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Recall petition: 'Malfeasance and violation of the oath of office' at the Port of Vancouver

In a May 20 article titled ‘Petitions filed to recall Vancouver port commissioners Oliver, Wolfe,’ the Columbian’s Aaron Corvin follows an excellent investigative series that includes the following excerpts:

In recall documents filed Tuesday, Vancouver resident Christopher Clifford accuses Port of Vancouver commissioners Jerry Oliver and Brian Wolfe of malfeasance, misfeasance and violation of the oath of office, including that they “knowingly violated” Washington’s open public meetings law in discussing in closed-door executive sessions a proposal to build what would be the nation’s largest rail-to-marine oil transfer terminal.

The recall petitions and complaint to the Auditor’s Office follow a recent series of stories by The Columbian. The three stories, based in part on public records, court depositions and interviews with experts in open government, found a pattern by port leaders of keeping the community in the dark about crucial financial and policy issues before making decisions and of improper use of closed-door executive sessions to hash out safety, environmental and financial issues, among others, meant to be aired in public.

The complaint alleges the port excluded the public from at least nine meetings in 2013 before approving the oil terminal lease on July 23.

More excerpts from the series:

May 17: ”Culture of secrecy shrouds Port of Vancouver”The Port of Vancouver is a government body that’s beholden to its voters and taxpayers.

Yet its elected officials embrace a culture of secrecy, meeting behind closed doors “about 95 percent of the time,” as one commissioner put it in a court deposition, and making decisions inside a bubble of deference to the port administration and the private industries it courts. As a result, the powerful port often sidesteps full public accountability, which is one reason why it faces impassioned political and legal challenges to its decision to approve what would be the nation’s largest rail-to-marine oil transfer terminal.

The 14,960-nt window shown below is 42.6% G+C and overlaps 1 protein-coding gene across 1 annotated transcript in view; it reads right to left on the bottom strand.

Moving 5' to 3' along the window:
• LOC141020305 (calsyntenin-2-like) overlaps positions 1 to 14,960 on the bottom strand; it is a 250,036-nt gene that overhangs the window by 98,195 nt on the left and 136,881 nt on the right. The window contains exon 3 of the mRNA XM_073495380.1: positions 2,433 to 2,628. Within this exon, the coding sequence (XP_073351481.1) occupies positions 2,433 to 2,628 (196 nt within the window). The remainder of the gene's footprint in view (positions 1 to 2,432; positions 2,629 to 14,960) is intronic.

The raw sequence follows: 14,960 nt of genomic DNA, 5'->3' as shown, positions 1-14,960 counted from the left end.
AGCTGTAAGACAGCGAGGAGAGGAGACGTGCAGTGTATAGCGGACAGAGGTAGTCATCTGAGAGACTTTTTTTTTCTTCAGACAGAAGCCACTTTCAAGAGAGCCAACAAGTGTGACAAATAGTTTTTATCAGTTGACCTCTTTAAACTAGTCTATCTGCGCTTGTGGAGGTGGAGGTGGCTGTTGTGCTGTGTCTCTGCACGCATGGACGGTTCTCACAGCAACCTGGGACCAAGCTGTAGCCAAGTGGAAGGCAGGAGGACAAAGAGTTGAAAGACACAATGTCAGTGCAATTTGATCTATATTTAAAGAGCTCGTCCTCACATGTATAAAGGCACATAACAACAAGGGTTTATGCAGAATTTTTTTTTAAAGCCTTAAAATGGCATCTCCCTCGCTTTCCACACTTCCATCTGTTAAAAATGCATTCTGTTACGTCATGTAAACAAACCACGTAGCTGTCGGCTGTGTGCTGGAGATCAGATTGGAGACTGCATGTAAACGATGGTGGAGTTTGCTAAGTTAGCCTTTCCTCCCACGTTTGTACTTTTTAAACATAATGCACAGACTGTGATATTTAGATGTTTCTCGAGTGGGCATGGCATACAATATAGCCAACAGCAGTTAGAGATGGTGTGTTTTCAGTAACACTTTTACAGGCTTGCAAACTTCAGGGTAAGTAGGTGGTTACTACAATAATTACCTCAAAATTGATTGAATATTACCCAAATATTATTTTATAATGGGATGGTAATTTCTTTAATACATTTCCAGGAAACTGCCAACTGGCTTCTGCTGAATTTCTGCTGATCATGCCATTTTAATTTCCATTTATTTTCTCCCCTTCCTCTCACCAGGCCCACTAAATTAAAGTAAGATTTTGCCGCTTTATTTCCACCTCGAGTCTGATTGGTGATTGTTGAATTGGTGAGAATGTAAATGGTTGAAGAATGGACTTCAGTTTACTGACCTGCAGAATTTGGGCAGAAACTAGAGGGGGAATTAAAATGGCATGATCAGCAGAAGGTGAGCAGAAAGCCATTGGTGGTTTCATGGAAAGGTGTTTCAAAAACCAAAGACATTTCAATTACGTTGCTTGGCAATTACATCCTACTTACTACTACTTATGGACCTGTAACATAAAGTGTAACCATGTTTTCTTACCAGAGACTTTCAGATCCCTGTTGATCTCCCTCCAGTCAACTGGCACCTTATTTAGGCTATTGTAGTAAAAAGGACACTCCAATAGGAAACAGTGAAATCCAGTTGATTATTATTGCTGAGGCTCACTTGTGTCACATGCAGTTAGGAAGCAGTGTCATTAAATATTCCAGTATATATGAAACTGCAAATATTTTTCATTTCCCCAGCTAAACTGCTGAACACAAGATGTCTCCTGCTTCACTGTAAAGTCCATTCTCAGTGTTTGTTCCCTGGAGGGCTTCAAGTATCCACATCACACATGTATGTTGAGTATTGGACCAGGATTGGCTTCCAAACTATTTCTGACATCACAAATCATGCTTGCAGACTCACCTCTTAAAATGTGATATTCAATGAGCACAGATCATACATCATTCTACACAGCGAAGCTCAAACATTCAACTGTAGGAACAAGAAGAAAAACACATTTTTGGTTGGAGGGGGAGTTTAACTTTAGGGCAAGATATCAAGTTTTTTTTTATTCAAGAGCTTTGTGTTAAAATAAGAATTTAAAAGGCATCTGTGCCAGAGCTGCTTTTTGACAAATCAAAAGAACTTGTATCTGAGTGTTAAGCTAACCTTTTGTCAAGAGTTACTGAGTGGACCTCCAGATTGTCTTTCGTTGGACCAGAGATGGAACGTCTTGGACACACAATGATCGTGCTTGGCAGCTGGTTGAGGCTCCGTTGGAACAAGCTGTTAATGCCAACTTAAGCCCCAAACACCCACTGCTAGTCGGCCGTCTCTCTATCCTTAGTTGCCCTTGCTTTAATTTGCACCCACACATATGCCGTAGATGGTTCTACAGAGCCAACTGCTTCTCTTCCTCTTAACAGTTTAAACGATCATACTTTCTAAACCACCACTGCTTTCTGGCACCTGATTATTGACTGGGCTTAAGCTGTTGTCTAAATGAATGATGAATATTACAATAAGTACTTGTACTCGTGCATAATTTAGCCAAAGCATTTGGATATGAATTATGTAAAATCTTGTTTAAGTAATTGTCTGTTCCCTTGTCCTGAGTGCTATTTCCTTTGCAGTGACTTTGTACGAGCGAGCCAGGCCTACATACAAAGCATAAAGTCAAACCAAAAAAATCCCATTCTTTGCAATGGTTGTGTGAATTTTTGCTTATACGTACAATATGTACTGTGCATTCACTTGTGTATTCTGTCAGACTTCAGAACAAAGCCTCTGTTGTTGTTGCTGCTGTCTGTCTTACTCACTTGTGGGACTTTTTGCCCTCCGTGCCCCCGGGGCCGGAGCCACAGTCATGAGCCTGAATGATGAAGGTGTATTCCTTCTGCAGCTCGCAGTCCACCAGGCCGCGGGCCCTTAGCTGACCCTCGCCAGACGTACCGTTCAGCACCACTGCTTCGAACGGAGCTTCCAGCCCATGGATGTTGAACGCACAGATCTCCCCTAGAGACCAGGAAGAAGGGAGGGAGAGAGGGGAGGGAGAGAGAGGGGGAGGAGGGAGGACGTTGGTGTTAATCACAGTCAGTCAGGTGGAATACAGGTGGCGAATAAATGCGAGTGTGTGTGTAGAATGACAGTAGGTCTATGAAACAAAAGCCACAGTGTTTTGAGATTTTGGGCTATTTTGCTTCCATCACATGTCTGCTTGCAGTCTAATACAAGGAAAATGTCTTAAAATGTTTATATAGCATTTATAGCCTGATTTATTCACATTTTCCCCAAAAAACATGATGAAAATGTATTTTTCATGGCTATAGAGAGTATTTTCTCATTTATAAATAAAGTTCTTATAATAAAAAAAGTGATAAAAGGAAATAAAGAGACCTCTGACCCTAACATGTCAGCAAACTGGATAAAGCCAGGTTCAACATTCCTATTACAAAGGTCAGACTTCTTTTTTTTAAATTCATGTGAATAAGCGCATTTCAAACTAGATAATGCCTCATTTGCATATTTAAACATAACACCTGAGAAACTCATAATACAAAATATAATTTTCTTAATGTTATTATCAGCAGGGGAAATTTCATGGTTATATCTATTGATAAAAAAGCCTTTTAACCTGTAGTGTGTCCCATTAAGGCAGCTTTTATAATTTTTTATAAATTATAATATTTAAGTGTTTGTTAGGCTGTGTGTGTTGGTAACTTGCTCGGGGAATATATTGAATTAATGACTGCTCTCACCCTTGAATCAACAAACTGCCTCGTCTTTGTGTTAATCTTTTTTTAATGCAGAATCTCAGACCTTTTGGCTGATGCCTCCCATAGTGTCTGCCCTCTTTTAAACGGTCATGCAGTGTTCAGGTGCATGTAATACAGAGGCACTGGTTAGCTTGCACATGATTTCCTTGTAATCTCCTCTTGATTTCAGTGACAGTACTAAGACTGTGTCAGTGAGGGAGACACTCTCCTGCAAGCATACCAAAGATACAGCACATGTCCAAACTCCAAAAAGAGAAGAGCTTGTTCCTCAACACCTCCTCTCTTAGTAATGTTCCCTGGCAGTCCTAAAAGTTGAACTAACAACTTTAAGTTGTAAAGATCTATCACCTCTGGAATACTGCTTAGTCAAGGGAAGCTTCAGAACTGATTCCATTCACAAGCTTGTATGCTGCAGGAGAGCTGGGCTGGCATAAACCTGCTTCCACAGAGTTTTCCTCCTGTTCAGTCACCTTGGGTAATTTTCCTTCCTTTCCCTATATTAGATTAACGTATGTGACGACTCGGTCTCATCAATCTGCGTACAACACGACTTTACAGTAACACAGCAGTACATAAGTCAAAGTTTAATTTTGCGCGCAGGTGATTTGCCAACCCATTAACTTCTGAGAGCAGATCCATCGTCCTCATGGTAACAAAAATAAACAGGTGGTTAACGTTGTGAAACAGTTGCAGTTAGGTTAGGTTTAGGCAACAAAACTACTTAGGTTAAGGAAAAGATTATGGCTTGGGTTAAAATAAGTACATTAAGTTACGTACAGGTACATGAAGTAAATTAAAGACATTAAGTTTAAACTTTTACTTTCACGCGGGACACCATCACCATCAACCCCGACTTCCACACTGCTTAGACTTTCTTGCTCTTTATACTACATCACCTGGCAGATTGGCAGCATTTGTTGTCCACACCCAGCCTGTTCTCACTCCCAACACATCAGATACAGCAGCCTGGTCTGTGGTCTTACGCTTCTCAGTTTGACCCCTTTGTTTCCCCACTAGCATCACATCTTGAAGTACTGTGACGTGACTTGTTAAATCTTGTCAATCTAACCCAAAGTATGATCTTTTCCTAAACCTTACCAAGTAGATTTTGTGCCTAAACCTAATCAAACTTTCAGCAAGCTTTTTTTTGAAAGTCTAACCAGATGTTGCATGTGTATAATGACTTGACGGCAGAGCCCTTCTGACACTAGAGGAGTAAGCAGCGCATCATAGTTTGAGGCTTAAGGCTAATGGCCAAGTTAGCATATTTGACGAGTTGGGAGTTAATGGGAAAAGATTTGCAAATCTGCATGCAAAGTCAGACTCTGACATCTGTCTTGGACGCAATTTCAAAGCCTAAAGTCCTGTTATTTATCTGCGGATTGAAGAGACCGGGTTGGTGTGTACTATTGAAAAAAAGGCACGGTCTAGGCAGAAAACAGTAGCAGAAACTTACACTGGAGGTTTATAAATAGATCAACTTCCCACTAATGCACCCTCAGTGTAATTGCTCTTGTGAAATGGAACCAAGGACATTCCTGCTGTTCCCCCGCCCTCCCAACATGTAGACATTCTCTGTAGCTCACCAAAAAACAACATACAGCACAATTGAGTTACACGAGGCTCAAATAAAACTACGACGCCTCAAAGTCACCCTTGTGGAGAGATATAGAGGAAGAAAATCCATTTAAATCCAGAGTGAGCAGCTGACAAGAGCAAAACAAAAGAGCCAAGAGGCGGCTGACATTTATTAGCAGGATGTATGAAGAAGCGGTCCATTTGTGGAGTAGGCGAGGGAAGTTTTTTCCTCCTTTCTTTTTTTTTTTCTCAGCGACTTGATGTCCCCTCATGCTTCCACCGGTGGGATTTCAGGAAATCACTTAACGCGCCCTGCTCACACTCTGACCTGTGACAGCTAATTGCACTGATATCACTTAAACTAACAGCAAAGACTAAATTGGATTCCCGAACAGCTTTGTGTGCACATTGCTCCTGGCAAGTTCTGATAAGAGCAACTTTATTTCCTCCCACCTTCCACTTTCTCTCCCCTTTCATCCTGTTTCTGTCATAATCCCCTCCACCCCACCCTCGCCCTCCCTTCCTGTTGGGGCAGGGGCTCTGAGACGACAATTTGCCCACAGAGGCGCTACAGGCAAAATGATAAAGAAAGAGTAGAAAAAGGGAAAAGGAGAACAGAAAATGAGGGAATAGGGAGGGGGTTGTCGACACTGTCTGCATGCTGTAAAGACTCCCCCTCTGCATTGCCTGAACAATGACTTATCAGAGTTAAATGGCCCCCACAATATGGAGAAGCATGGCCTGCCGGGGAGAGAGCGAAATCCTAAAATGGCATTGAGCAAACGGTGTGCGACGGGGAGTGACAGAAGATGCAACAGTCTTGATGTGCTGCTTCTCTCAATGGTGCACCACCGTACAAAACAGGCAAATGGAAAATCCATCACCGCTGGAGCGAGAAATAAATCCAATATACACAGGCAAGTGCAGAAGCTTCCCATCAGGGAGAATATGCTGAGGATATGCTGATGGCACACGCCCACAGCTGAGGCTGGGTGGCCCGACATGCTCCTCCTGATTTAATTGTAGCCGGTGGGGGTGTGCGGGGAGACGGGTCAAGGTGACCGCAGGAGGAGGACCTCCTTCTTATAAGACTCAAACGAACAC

May 18: Skids greased for oil terminal behind closed doors

Even the most vigilant of Port of Vancouver watchers couldn’t have foreseen how the port and two private companies were paving the way behind closed doors for quick local approval of what would be the nation’s largest oil-to-marine transfer terminal.

Before the public had heard a single word about the terminal, the port had agreed to negotiate exclusively with Tesoro Corp., a petroleum refiner, and Savage Companies, a transportation company, on their potential use of Terminal 5 and other port facilities. In court depositions, two of the three elected commissioners gave conflicting statements about whether the commission had approved the exclusive discussions or whether the port’s CEO, Todd Coleman, used his administrative authority to sign off on it.

May 19: Oil terminal lease unleashes a gusher of backlash

Sparked by the port’s insular handling of a lease for what would be the nation’s largest rail-to-marine oil transfer terminal, reform-minded critics are pushing the port to embrace a more transparent approach to making decisions. Some are jumping into the race for an open seat on the port commission, hoping to change the organization from within.

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